This Holy Faith: Being Anglican in the Catholic Church

Former Anglican Clergyman now married Catholic priest, Fr John Hodgins, explains: the Personal Ordinariates, clerical celibacy, stumbling blocks to becoming Catholic and more. Basically everything you need to know.


6 minutes Good discription regarding the nature of the Ordinariates

7 minute mark Married Clergy

10 minute mark- stumbling blocks people have to becoming Catholic

Between 10-20 minute mark- the relationship between the Ordinariate liturgy and the Roman Rite (including how elements of the English liturgy tradition are older than elements of the Extraordinary Form).

22-30 mark: discussing Thomas Crammer and John Cardinal Newman


30-45 mark: watch and find out!


11 thoughts on “This Holy Faith: Being Anglican in the Catholic Church

  1. “including how the English liturgy is older than the Extraordinary” — just… no. I’ve heard this gratuitous “joke” in various quarters of the Ordinariate before, and it’s time for it to stop.

    Yes, the 1549 Prayer Book came before the Pian standardization of the Roman liturgy. But Cranmer’s work was a disruption, even if inspired partly by the medieval use of Sarum (along with his own inventions, and other sources like Cardinal Quignonez’s then-recent, unprecedentedly radical breviary reform, abrogated a few decades later).

    And Divine Worship as it stands today is itself only partly inspired 1549 and Sarum. In fact, our good Bishop Lopes himself stated that DW “is rooted in the ordinary form of the Roman Rite.” Heck, the calendar and lectionary, which are two essential components of the liturgy (arguably much more essential than outward ceremonial, comparable to one’s body versus his clothes), are both based substantially on the whole-cloth inventions of Bugnini’s Consilium!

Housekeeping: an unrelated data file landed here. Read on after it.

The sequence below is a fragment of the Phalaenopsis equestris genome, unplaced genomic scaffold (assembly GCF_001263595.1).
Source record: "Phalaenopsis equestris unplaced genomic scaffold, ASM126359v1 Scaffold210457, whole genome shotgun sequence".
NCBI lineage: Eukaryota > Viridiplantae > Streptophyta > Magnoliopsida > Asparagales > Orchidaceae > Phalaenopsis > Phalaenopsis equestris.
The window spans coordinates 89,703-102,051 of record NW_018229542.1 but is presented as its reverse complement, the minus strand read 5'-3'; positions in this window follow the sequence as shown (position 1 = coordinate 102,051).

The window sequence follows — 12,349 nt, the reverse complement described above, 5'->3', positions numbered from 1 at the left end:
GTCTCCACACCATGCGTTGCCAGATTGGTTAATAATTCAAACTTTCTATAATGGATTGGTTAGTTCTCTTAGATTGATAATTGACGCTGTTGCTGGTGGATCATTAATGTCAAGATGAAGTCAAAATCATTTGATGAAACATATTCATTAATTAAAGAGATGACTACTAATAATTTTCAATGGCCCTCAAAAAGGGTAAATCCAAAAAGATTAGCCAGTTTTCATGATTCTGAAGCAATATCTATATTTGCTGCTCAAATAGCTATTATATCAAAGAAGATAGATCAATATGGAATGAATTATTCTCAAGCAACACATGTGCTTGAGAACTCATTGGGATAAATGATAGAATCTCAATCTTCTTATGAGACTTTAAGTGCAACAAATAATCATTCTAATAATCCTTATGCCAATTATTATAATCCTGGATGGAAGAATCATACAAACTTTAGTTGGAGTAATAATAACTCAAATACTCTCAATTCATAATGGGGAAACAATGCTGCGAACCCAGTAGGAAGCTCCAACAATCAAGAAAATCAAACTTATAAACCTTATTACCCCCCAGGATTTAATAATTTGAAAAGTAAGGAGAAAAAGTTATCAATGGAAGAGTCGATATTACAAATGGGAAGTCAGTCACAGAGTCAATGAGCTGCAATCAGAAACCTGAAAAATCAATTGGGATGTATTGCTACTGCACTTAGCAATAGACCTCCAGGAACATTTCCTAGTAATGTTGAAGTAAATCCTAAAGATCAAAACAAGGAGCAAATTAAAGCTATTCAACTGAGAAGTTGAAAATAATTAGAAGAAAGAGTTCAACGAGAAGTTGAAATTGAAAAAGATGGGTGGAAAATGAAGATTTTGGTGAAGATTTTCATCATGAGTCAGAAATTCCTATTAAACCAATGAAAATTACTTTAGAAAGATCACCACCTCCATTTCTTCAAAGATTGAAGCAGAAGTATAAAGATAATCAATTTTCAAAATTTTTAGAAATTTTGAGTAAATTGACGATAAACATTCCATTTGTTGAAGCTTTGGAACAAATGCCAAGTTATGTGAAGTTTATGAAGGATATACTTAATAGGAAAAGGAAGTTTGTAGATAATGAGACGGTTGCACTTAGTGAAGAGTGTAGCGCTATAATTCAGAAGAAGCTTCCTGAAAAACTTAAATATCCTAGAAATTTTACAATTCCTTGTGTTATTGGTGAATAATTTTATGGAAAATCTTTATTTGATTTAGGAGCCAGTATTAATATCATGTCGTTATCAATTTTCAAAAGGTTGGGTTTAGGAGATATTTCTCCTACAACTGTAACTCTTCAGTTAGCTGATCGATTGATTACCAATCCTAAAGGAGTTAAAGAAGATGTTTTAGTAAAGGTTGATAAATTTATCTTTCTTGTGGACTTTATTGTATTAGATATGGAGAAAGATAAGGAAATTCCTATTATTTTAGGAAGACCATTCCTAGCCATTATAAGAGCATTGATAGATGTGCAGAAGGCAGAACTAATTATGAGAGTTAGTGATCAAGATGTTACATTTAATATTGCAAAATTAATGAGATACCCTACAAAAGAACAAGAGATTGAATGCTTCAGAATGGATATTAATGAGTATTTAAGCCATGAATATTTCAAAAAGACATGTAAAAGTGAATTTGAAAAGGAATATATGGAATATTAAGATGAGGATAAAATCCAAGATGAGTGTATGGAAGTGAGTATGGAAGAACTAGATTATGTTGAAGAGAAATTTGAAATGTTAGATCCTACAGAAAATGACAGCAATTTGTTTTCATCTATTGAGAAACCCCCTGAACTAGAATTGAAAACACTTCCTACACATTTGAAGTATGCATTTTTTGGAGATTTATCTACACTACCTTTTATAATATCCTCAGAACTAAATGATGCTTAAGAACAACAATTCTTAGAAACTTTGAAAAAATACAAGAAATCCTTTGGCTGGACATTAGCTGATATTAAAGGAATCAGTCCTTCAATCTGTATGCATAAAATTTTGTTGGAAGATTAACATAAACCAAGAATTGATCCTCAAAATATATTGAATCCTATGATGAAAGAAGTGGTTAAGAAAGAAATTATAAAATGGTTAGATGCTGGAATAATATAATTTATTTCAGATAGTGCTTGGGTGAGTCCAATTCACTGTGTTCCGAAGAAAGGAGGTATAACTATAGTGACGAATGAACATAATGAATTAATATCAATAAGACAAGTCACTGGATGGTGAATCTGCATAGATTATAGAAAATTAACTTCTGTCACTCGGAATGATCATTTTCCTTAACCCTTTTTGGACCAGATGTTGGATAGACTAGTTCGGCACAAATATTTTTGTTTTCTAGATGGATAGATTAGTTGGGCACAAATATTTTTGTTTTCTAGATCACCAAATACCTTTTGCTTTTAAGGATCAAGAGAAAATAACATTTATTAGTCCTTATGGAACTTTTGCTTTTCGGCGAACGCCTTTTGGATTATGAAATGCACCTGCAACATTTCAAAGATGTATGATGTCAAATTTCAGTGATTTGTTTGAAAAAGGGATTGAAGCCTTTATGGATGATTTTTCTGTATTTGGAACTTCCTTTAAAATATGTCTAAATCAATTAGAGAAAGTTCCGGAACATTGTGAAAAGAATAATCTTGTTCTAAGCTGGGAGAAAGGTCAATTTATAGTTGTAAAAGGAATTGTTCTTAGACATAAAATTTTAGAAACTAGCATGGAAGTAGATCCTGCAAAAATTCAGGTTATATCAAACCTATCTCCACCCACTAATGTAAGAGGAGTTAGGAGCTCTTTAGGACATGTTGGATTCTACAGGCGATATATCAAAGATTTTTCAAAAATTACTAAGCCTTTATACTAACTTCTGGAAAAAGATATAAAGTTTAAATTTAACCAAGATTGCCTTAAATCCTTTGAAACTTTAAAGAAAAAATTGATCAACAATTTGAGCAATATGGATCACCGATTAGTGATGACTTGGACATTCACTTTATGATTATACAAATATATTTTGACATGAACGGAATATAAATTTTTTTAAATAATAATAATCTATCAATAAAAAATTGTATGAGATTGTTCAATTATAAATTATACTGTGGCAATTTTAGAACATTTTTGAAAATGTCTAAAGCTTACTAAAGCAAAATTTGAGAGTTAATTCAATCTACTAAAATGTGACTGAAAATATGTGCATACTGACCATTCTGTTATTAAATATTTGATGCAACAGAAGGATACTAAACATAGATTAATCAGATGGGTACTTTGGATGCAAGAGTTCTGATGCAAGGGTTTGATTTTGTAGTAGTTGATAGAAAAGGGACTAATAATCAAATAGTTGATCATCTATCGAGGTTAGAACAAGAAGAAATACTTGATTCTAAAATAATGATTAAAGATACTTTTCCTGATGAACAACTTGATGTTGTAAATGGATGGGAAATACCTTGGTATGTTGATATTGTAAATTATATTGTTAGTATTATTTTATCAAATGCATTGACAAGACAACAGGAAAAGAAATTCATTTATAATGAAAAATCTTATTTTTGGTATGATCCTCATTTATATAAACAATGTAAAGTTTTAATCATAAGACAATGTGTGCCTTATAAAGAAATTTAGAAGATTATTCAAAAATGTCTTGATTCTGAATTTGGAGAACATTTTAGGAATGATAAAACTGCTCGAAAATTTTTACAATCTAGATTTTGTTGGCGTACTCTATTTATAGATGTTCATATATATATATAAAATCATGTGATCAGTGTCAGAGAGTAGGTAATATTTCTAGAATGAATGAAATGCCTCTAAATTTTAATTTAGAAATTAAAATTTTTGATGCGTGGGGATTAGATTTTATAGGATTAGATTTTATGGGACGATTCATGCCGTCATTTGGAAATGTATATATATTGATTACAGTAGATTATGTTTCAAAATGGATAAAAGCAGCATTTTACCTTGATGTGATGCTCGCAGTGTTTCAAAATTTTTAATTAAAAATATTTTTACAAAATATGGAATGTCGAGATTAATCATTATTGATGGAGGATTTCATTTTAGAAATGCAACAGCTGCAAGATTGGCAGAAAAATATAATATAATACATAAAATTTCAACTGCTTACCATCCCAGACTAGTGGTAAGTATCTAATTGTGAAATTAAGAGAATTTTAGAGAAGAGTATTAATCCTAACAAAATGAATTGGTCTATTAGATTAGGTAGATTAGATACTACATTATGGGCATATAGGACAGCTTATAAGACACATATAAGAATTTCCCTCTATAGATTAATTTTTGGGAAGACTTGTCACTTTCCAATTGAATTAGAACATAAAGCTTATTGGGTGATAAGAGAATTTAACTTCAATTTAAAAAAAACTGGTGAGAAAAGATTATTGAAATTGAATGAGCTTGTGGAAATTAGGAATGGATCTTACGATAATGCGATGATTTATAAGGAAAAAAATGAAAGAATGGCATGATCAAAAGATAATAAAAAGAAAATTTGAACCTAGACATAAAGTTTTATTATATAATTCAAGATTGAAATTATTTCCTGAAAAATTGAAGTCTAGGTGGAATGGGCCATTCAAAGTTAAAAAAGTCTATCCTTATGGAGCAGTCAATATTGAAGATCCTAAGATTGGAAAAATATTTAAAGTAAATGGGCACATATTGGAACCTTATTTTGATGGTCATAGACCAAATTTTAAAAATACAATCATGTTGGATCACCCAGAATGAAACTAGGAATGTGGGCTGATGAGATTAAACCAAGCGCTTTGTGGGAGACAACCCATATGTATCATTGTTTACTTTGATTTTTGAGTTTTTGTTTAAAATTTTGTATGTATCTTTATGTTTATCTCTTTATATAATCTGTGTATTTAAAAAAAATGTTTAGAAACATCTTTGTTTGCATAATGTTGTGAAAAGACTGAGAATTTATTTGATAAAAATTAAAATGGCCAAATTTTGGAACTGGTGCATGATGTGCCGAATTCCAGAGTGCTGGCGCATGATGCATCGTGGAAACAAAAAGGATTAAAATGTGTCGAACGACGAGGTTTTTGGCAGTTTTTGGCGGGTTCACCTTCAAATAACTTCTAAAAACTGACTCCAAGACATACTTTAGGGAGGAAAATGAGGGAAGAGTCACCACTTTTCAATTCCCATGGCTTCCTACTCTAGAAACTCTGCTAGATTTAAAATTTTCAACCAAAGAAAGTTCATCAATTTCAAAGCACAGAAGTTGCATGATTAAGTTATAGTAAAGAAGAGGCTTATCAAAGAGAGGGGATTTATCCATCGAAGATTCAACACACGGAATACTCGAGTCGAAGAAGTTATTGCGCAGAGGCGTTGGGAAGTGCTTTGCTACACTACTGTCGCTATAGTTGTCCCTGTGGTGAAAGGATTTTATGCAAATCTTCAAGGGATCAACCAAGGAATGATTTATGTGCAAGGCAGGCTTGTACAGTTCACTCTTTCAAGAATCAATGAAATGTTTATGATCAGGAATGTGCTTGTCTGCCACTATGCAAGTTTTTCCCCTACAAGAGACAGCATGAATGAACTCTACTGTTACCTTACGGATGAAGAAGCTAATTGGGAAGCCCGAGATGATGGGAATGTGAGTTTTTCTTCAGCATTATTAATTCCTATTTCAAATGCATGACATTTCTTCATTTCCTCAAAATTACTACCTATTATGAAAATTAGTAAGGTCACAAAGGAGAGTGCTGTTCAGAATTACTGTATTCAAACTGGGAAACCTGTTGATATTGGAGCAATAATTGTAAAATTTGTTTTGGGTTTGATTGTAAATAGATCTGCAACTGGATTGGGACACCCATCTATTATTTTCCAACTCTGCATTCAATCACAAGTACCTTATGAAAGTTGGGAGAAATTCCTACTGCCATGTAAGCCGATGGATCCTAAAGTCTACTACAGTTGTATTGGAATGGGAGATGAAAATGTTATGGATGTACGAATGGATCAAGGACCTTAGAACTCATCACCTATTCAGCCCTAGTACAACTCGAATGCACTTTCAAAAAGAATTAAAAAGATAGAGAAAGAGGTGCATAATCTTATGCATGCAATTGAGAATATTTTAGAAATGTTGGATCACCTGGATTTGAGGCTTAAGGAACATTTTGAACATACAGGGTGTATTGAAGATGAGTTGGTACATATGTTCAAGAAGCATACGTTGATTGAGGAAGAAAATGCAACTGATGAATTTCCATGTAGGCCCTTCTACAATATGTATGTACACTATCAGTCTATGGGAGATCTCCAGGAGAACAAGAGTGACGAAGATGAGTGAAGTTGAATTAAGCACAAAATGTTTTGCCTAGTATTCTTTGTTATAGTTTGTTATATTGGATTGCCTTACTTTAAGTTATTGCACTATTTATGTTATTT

The Pian reform after Trent, on the other hand, was extremely conservative, in some ways even reactionary, and preserved the substantial continuity of the Roman Mass, in its core dating back to at least Gregory the Great. When Fr Hodgins says here that “our liturgy is older than the Tridentine, because our prayers have been in use before Trent,” that seems to imply the ridiculous notion that Pius V was some proto-Bugnini who wrote a brand-new liturgy and prayers, when nothing could be further from the truth! In fact, one of the hallmarks of the Tridentine-era “reform” was precisely the suppression of the Quignonez Breviary for being in substantial discontinuity with the then-millennium-old essence of the Roman Rite.

    So, no: Divine Worship is not in any way “older than the Tridentine Mass,” certainly not as a general statement. Some elements (e.g. communion under both kinds)? Sure. But as a whole, DW is a latter-day eclectic synthesis-by-committee of some very old, some moderately old, and some drastically new elements. And don’t get me wrong, I love and appreciate it for what it is. I see it as a constructive synthesis to a lot of sterile liturgical debate in the Latin church over the last 50 years. And, in fact, I personally prefer it to any other western form of the liturgy in current use (although I do wish we could have aligned with the traditional Roman calendar and either the Roman or at least the old BCP lectionary… alas). But let’s stop making unnecessary and unhistorical statements about it. It doesn’t help the Ordinariate in the long run.


    • I appreciate your edits to the main post in response to my comment. I think the new wording represents the historical reality (or my admittedly limited understanding of it, anyway) much better.